Sometimes it’s hard to tell in this business. I think some of the heroes are the people who train and educate about training. Susan Friedman is a hero. Barbara Heidenreich is a hero. Robin Shewokis is a hero for spreading the message about enrichment and foraging.

Susan Friedman is a hero for educating the field about the science of applied behavior analysis and getting people to understand why positive reinforcement works.

Then there are the people who do research. There are heroes in that line too. Irene Pepperberg is a hero. Ross Perry is a hero. The Hagen Company does extensive research on diet and I love the work that they do.

Companies who sell crap people don’t need, to people who don’t know any better are villains. Companies that put mite control devices in Wal Mart that can actually kill birds and sell those same people a pant-load of grit during the same shopping trip are villains.

Big Box Pet stores who can’t seem to find a way to educate their associates well enough to ensure that they have the correct answers to questions they are asked are big-time villains. And I want to eliminate quite a few items in their product lines as well.

Companies who sell training tapes that have “secrets the professionals don’t want you to know” to people who don’t have the first clue on training basics are villains.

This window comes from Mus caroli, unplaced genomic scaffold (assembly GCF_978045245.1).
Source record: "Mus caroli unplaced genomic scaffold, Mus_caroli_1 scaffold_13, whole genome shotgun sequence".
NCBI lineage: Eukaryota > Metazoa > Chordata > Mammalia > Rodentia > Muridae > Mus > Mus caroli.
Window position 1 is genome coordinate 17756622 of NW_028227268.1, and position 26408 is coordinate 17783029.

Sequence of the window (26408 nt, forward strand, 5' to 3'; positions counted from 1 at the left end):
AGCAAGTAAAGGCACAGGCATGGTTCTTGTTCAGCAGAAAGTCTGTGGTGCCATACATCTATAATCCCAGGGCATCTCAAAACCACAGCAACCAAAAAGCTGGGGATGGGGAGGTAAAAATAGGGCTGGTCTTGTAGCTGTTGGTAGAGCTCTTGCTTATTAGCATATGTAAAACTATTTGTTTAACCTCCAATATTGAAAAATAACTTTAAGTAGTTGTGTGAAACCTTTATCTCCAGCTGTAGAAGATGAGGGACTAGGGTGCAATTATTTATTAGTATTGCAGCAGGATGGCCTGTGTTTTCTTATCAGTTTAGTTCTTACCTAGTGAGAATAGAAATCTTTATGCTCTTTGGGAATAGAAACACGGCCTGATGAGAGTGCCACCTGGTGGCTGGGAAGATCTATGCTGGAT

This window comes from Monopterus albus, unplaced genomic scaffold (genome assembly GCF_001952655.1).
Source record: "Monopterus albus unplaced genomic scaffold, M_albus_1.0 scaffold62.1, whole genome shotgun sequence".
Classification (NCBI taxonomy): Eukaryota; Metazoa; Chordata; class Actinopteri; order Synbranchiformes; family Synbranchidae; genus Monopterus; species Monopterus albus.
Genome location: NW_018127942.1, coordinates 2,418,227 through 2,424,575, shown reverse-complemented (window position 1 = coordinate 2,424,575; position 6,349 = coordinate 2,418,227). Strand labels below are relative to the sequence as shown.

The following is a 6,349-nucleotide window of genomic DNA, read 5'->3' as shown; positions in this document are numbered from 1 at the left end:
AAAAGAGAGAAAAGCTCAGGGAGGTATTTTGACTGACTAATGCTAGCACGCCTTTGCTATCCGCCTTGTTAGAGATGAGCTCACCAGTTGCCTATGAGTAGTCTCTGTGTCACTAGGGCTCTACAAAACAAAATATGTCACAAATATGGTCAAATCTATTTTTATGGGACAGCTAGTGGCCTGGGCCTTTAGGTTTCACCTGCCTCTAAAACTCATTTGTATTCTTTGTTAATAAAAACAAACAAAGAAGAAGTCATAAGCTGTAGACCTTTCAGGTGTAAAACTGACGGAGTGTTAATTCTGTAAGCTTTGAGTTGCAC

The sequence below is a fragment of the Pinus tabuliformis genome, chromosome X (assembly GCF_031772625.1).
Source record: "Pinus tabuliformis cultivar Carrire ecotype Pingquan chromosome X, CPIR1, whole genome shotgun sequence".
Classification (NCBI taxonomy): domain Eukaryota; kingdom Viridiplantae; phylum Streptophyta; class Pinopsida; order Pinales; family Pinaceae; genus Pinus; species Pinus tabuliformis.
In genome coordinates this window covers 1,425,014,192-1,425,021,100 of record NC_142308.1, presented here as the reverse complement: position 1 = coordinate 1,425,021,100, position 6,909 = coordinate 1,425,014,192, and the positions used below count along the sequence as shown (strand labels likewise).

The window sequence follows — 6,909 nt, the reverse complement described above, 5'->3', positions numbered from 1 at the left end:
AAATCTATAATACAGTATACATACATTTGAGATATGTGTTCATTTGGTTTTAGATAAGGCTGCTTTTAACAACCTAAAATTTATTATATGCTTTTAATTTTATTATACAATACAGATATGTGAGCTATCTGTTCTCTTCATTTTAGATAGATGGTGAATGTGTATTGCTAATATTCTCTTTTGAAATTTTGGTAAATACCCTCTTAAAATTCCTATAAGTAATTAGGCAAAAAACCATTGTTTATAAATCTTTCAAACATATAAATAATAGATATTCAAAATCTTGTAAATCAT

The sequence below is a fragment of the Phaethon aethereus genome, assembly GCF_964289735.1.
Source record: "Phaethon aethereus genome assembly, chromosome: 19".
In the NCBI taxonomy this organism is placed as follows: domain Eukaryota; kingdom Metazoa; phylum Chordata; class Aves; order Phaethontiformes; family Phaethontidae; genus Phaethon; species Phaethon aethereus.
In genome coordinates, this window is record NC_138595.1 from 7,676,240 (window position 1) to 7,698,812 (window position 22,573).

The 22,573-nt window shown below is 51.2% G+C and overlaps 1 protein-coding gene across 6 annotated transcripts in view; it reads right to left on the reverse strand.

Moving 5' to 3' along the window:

I was at a bird store I know and love. They were selling round cages. I asked why. I was told that they sold them because people wanted them and if people were going to buy them “come hell or high water,” then they might as well make the money.

Well, this bothered me enormously. I love this store to death but that’s simply irresponsible. They aren’t villains, but they pissed me off with this particular move.

The world has been able to remove or discontinue many items from the market, including Phen-fen, Phisohex, the Ford Pinto and other various products deemed unsafe for consumption or use. Why can’t round cages go the way of the dinosaur?

I wish some bird food companies would knock it off and at least attempt to educate their consumers that an all-seed diet really blows. Couldn’t they branch out and come up with another product that doesn’t harm the very consumer they are feeding? Couldn’t they at least educate their customers?

I wish breeders with facilities the size of the state of Oklahoma would figure out that random breeding isn’t doing a damned thing to help the pet bird situation and leave that to the people who actually know what they are doing.

It’s big business. And I’m just one little person.

 

 

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